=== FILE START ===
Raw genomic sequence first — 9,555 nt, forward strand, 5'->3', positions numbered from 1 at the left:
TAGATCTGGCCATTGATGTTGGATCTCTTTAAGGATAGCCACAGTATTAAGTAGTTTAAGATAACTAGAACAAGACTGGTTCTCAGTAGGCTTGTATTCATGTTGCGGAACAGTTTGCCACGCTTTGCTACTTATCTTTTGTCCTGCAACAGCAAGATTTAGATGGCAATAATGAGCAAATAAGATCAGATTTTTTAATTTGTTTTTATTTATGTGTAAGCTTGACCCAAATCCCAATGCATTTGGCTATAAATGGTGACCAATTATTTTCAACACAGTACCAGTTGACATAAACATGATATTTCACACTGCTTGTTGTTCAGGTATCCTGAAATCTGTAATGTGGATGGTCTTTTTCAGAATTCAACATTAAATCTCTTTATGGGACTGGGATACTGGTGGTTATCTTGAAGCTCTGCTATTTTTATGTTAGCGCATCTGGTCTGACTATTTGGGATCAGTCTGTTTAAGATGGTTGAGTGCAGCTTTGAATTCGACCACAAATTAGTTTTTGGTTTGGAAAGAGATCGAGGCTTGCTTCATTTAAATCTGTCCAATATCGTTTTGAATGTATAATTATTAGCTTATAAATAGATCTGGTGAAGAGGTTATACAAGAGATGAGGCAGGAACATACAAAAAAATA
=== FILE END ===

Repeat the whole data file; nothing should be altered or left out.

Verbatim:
Raw genomic sequence first — 9,555 nt, forward strand, 5'->3', positions numbered from 1 at the left:
TAGATCTGGCCATTGATGTTGGATCTCTTTAAGGATAGCCACAGTATTAAGTAGTTTAAGATAACTAGAACAAGACTGGTTCTCAGTAGGCTTGTATTCATGTTGCGGAACAGTTTGCCACGCTTTGCTACTTATCTTTTGTCCTGCAACAGCAAGATTTAGATGGCAATAATGAGCAAATAAGATCAGATTTTTTAATTTGTTTTTATTTATGTGTAAGCTTGACCCAAATCCCAATGCATTTGGCTATAAATGGTGACCAATTATTTTCAACACAGTACCAGTTGACATAAACATGATATTTCACACTGCTTGTTGTTCAGGTATCCTGAAATCTGTAATGTGGATGGTCTTTTTCAGAATTCAACATTAAATCTCTTTATGGGACTGGGATACTGGTGGTTATCTTGAAGCTCTGCTATTTTTATGTTAGCGCATCTGGTCTGACTATTTGGGATCAGTCTGTTTAAGATGGTTGAGTGCAGCTTTGAATTCGACCACAAATTAGTTTTTGGTTTGGAAAGAGATCGAGGCTTGCTTCATTTAAATCTGTCCAATATCGTTTTGAATGTATAATTATTAGCTTATAAATAGATCTGGTGAAGAGGTTATACAAGAGATGAGGCAGGAACATACAAAAAAATA